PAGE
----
With the release of VMware App Volumes 2.9 comes one of the most requested features so far: multi-vCenter support. With multi-vCenter support it is now possible to manage virtual desktops and AppStacks from multiple vCenter instances within the same App Volume Manager.

The following graphic shows how this works:

DCarter App Volumes

With this new feature App Volumes can now be used to support the Horizon Block and Pod architecture with just one App Volumes manager, or cluster of managers.

Now that we can support multi-vCenters, I started to wonder if this new capability could be leveraged across multiple sites to help support multiple site deployments.

After speaking with the App Volumes Product Manager, I am happy to confirm that, “Yes,” you can use this new feature to support multi-site deployments – as long as you are using the supported SQL database.

The architecture for this type of deployment would look like this:

DCarter App Volumes 2

 

I would recommend that App Volumes Managers at each site be clustered. Read the following blog to learn how to cluster App Volumes Managers: http://blogs.vmware.com/consulting/2015/02/vmware-appvolumes-f5.html

Although 2.9 is just a point release, this is one of the biggest features added so far for multi-vCenter support.

To add a second―or more―vCenter instance to App Volumes, follow these simple steps:

  1. Login to the App Volumes Manager
  2. Select Configuration, then Machine Manager, and then click Add Machine Manager
    DCarter App Volumes 3
  3. Enter the vCenter information and click Save.
    DCarter App Volumes 4
  4. Follow these steps for each vCenter instance you want to add.

Dale is a Senior Solutions Architect and member of the CTO Ambassadors. Dale focuses in the End User Compute space, where Dale has become a subject matter expert in a number of the VMware products. Dale has more than 20 years experience working in IT having started his career in Northern England before moving the Spain and finally the USA. Dale currently hold a number of certifications including VCP-DV, VCP-DT, VCAP-DTD and VCAP-DTA.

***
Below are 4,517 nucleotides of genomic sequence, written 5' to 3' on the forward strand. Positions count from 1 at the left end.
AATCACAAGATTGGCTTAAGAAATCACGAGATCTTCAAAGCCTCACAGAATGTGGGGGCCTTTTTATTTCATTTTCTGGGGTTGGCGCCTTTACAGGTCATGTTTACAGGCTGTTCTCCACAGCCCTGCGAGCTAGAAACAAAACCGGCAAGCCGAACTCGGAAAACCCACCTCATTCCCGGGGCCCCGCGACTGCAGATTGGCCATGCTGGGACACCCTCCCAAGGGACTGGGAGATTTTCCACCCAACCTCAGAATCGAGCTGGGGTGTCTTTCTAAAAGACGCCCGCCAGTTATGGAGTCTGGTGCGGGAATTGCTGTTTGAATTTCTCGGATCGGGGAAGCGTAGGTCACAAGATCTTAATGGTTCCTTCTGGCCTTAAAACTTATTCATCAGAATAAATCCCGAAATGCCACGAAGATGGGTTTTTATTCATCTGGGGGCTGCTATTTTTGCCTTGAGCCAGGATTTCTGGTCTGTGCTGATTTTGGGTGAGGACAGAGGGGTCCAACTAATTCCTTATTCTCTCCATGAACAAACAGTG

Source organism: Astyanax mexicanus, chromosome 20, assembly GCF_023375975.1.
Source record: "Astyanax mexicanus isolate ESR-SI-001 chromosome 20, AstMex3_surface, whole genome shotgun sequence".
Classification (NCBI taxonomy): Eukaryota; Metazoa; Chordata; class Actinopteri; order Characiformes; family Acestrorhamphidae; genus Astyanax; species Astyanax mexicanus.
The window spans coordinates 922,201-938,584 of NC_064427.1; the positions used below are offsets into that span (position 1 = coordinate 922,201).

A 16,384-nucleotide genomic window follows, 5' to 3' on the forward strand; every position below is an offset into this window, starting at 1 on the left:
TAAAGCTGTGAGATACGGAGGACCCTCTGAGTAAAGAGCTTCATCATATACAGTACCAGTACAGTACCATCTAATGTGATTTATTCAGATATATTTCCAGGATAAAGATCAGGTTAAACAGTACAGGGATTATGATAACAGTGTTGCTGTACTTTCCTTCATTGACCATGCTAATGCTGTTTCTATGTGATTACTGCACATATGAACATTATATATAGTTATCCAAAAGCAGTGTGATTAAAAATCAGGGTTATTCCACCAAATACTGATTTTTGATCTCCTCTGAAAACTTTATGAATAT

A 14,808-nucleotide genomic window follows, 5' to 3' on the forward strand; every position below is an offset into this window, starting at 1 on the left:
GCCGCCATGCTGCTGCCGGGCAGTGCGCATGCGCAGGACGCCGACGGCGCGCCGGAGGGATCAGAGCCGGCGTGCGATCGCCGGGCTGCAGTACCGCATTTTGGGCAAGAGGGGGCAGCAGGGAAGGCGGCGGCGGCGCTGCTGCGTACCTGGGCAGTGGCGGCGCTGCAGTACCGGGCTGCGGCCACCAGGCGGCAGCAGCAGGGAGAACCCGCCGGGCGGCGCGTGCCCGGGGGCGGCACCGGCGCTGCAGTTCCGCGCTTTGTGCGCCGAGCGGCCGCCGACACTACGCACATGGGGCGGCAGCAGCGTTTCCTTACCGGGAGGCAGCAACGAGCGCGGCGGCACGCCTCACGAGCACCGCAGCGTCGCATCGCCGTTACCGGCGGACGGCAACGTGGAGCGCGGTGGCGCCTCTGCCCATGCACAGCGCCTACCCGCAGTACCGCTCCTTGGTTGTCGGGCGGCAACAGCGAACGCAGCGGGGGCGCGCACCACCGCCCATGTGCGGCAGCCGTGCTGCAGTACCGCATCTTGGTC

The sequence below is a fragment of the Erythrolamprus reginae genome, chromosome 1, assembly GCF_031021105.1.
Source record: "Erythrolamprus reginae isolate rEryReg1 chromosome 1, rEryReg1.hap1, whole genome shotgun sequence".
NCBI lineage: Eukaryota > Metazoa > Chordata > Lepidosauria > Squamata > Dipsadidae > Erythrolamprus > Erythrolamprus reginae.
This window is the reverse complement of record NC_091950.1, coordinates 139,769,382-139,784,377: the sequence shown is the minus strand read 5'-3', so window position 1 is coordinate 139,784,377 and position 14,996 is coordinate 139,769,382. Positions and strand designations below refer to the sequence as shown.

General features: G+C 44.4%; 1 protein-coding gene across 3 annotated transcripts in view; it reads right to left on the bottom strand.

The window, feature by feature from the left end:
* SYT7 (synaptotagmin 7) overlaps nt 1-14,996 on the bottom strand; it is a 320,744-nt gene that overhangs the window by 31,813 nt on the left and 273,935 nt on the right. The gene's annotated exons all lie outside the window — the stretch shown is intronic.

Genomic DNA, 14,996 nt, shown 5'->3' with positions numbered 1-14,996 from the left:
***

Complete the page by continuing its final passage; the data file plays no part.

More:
For updates you can follow Dale on twitter @vDelboy

Simple VDI Load Testing with View Planner

Jack McMichaelBy Jack McMichael, Solutions Consultant

In the last few years it seems the number of customers asking for assistance in re-evaluating their “VDI 1.0” infrastructure is increasing at a faster rate than ever. It makes sense when you consider that in the rush to achieve datacenter consolidation many administrators were under pressure to just “make it happen.” Many of those administrators and architects didn’t have time to design their virtual desktop infrastructure (VDI) solution to scale and accommodate things our customers and users have grown accustomed to using every day, such as YouTube HD, Skype, and other resource-intensive applications.

Last year, VMware released their very popular internal tool View Planner for use to the general public for free. While it’s flown under the radar for a lot of customers, it can be an invaluable tool for judging where your VDI solution stands, and identifying where the stress cracks in your VDI infrastructure may be forming—or are already wide open.

The View Planner appliance is simple to install and fairly straightforward to set up for local tests. It’s capable of local-only load testing, as well as passive/remote connections with the VMware Horizon® Client.

Deploying View Planner

After deploying an Open Virtual Appliance in VMware vSphere®, configure your View Planner integrations in the Config tab of the administrator page. The AD and View integrations are optional, but can be used if you wish View Planner to deploy desktops and/or create and delete users.

Note that for best results, I recommend using IP addresses instead of hostnames. Create a service account for your credentials, and give it administrator privileges in both AD and in VMware vCenter™.